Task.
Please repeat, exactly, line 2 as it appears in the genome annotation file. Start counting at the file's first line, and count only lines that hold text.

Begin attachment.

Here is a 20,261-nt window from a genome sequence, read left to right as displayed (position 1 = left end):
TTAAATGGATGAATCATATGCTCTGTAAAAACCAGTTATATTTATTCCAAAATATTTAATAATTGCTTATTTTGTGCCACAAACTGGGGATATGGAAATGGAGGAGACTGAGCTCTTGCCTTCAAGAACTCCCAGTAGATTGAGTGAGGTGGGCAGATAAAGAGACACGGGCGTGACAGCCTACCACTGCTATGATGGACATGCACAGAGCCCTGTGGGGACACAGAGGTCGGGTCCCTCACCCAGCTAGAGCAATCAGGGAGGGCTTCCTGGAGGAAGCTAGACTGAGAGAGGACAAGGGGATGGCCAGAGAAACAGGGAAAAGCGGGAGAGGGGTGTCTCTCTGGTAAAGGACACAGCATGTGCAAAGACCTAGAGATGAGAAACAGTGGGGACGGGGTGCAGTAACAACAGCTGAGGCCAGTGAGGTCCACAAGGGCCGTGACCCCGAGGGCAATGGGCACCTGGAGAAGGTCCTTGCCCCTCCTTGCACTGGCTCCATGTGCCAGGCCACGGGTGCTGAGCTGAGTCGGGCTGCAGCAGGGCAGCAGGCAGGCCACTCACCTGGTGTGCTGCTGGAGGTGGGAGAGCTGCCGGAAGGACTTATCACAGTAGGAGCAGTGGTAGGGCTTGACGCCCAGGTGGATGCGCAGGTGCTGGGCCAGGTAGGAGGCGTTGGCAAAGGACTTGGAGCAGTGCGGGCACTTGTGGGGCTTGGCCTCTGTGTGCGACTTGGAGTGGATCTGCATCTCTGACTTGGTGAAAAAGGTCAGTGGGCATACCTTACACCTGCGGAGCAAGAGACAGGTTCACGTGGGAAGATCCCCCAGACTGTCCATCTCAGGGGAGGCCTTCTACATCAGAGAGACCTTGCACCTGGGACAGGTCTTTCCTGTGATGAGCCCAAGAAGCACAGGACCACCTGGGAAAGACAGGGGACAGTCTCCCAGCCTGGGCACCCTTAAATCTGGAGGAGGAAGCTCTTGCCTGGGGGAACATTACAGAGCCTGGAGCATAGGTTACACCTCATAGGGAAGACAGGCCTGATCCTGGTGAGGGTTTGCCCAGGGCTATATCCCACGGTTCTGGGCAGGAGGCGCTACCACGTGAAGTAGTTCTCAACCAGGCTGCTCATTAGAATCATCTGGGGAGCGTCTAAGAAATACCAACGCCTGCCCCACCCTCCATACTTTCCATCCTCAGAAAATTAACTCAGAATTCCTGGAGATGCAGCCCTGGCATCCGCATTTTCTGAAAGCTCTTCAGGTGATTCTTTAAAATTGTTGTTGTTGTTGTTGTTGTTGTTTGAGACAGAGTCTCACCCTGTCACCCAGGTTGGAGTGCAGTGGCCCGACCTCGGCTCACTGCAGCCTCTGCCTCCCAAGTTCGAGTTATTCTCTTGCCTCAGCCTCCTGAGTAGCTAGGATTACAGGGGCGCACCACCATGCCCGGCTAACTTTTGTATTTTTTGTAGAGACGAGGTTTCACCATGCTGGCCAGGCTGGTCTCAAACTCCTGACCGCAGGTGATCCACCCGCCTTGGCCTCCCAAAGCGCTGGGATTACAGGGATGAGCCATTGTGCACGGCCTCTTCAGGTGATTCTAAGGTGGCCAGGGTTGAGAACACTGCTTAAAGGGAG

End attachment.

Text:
TTAAATGGATGAATCATATGCTCTGTAAAAACCAGTTATATTTATTCCAAAATATTTAATAATTGCTTATTTTGTGCCACAAACTGGGGATATGGAAATGGAGGAGACTGAGCTCTTGCCTTCAAGAACTCCCAGTAGATTGAGTGAGGTGGGCAGATAAAGAGACACGGGCGTGACAGCCTACCACTGCTATGATGGACATGCACAGAGCCCTGTGGGGACACAGAGGTCGGGTCCCTCACCCAGCTAGAGCAATCAGGGAGGGCTTCCTGGAGGAAGCTAGACTGAGAGAGGACAAGGGGATGGCCAGAGAAACAGGGAAAAGCGGGAGAGGGGTGTCTCTCTGGTAAAGGACACAGCATGTGCAAAGACCTAGAGATGAGAAACAGTGGGGACGGGGTGCAGTAACAACAGCTGAGGCCAGTGAGGTCCACAAGGGCCGTGACCCCGAGGGCAATGGGCACCTGGAGAAGGTCCTTGCCCCTCCTTGCACTGGCTCCATGTGCCAGGCCACGGGTGCTGAGCTGAGTCGGGCTGCAGCAGGGCAGCAGGCAGGCCACTCACCTGGTGTGCTGCTGGAGGTGGGAGAGCTGCCGGAAGGACTTATCACAGTAGGAGCAGTGGTAGGGCTTGACGCCCAGGTGGATGCGCAGGTGCTGGGCCAGGTAGGAGGCGTTGGCAAAGGACTTGGAGCAGTGCGGGCACTTGTGGGGCTTGGCCTCTGTGTGCGACTTGGAGTGGATCTGCATCTCTGACTTGGTGAAAAAGGTCAGTGGGCATACCTTACACCTGCGGAGCAAGAGACAGGTTCACGTGGGAAGATCCCCCAGACTGTCCATCTCAGGGGAGGCCTTCTACATCAGAGAGACCTTGCACCTGGGACAGGTCTTTCCTGTGATGAGCCCAAGAAGCACAGGACCACCTGGGAAAGACAGGGGACAGTCTCCCAGCCTGGGCACCCTTAAATCTGGAGGAGGAAGCTCTTGCCTGGGGGAACATTACAGAGCCTGGAGCATAGGTTACACCTCATAGGGAAGACAGGCCTGATCCTGGTGAGGGTTTGCCCAGGGCTATATCCCACGGTTCTGGGCAGGAGGCGCTACCACGTGAAGTAGTTCTCAACCAGGCTGCTCATTAGAATCATCTGGGGAGCGTCTAAGAAATACCAACGCCTGCCCCACCCTCCATACTTTCCATCCTCAGAAAATTAACTCAGAATTCCTGGAGATGCAGCCCTGGCATCCGCATTTTCTGAAAGCTCTTCAGGTGATTCTTTAAAATTGTTGTTGTTGTTGTTGTTGTTGTTTGAGACAGAGTCTCACCCTGTCACCCAGGTTGGAGTGCAGTGGCCCGACCTCGGCTCACTGCAGCCTCTGCCTCCCAAGTTCGAGTTATTCTCTTGCCTCAGCCTCCTGAGTAGCTAGGATTACAGGGGCGCACCACCATGCCCGGCTAACTTTTGTATTTTTTGTAGAGACGAGGTTTCACCATGCTGGCCAGGCTGGTCTCAAACTCCTGACCGCAGGTGATCCACCCGCCTTGGCCTCCCAAAGCGCTGGGATTACAGGGATGAGCCATTGTGCACGGCCTCTTCAGGTGATTCTAAGGTGGCCAGGGTTGAGAACACTGCTTAAAGGGAG